Sexual Harassment

Sexual harassment has become a focus of conversation amongst some couples in our therapy office. 

The recent scandals involving Matt Lauer, Al Franken, Roy Moore, Kevin Spacey, Harvey Weinstein and more have left many women and men sickened, disheartened and angry at these men’s abuse of power.

Women find themselves either increasingly emboldened by the “Me Too” movement or traumatized by the repetitive news headlines.

Men who have never violated women feel shocked and uncomfortable with the sheer number of reports of men sexually harassing women.

What’s a couple to do with all of this information? With headline overload? With different gender experiences of what it means to feel safe and secure in one’s body and sexuality?

I recently addressed some of this in my video HERE.

In addition, I’ve included a list of questions below that can help you discuss these difficult topics together.

These questions are designed to help you tune into your partner’s experience, help you understand the impact of the latest news reports and offer an entry point into an otherwise difficult topic/conversation.

Whether you are in a same-sex or opposite-sex relationship, set aside time to check in with each other using the following questions as your guide.

Choose which questions mirror your gender orientation and couple/parental status.

Couple’s Guide to Talking about Sexual Harassment in the Media

  1. What is/was it like to see the “Me Too” movement gains momentum in my social media feeds?
  2. What is/was it like to learn, for the first time, that females I know posted “Me Too”?
  3. As a man, what is it like for me to see public male figures being accused of sexual abuse and/or harassment on an almost daily basis? How do I feel about their responses?
  4. As a woman, what is it like to bear witness to the public female figures coming forward to address their abusers?
  5. As a man, how do I feel about the women coming forward and pressing charges?
  6. Have you ever experienced sexual abuse and/or harassment in your life?
  7. As a man, am I willing to join the IWillSpeakUp movement? Why or why not?
  8. As a woman who may or may not have been violated personally, how does this impact my view of men?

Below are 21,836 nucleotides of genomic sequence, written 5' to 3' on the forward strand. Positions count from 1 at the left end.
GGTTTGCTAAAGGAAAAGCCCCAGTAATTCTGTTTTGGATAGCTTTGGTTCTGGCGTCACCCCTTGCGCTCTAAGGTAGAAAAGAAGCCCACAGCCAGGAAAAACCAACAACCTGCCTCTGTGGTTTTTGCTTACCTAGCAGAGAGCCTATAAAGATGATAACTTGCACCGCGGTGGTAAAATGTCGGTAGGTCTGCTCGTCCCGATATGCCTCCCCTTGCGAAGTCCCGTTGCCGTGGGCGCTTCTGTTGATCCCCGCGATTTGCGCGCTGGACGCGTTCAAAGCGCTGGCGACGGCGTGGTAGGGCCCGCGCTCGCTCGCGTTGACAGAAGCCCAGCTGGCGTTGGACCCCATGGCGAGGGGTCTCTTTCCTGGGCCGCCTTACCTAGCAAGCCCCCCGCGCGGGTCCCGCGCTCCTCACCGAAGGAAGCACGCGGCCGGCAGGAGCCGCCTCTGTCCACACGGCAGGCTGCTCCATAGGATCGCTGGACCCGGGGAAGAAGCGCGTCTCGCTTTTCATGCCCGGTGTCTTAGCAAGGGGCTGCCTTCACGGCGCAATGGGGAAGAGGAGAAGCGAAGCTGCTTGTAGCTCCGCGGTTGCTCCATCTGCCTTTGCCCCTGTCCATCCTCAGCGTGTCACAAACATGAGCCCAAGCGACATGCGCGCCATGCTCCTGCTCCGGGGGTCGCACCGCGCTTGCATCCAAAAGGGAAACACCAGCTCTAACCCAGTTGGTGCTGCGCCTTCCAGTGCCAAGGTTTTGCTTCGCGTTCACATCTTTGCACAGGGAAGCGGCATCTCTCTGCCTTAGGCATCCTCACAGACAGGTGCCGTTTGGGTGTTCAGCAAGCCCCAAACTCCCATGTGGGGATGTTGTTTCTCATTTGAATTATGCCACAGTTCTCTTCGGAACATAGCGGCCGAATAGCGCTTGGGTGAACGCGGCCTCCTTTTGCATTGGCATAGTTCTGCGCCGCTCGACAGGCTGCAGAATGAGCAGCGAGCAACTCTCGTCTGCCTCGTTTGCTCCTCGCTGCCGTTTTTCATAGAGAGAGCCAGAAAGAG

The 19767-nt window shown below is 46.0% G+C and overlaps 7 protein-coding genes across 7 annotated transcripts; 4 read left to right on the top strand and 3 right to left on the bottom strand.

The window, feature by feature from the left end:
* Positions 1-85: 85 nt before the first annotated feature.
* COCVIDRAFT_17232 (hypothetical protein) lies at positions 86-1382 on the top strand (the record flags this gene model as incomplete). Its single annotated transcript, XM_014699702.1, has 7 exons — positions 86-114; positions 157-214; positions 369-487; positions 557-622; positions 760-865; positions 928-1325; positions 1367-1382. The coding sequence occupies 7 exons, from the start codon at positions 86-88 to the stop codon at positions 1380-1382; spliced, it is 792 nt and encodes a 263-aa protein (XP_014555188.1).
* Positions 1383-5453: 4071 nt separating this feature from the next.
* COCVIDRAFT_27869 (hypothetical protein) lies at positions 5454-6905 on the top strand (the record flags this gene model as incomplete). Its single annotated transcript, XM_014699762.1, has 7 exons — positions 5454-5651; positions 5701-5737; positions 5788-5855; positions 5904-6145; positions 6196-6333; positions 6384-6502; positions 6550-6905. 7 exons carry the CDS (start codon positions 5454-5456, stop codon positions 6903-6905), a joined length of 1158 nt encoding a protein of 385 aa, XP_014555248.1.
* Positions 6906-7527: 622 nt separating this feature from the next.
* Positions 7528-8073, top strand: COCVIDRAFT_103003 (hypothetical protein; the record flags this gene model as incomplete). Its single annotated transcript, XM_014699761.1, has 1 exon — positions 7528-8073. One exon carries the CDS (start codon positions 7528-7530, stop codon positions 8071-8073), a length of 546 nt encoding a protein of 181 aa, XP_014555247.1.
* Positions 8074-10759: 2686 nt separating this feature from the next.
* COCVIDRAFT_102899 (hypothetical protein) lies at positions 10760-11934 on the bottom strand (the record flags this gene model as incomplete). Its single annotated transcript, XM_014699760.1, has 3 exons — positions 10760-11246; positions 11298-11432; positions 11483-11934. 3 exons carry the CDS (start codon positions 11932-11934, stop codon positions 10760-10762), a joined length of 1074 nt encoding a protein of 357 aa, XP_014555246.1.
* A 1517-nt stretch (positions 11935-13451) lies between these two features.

9. As a couple, how does this impact our relationship? What do we find ourselves thinking about?
  10. How do we handle being around family whose opinions on this news may differ from ours?
  11. How do we talk to our kids about the news (if children are age-appropriate and aware of the headlines)?
  12. As parents, how do we help mold the sexual development of our sons to include respect for women, others?
  13. As parents, how do we help mold the sexual development of our daughters to navigate potential sexual abuse, as a child AND as an adult?

These questions help you deepen a necessary conversation.

While the headlines may not specifically tie into your own personal history, they are difficult to ignore.

One of the greatest injuries to women is to not see them, hear them or acknowledge them. The “Me Too” movement continues to show up in all of our faces, whether we want it to or not. We cannot turn our backs on these women, on any woman, anymore.

Opening up dialogue with the one you love demonstrates courage, curiosity and acknowledgment of what women, as a whole, experience throughout their lives.  

Thank you Time Magazine. You got it right.

Sign up now Relationship Reconnect

10 Days 10 Ways to build a more intimate relationship with your partner.

From simple to more involved, you’ll start talking more, feel closer, get a little sexy, and be playful together. 

Free, simple, easy-to-implement gestures that will build trust, enhance communication, and deepen intimacy.

Sign Up NOW
Facebook Comments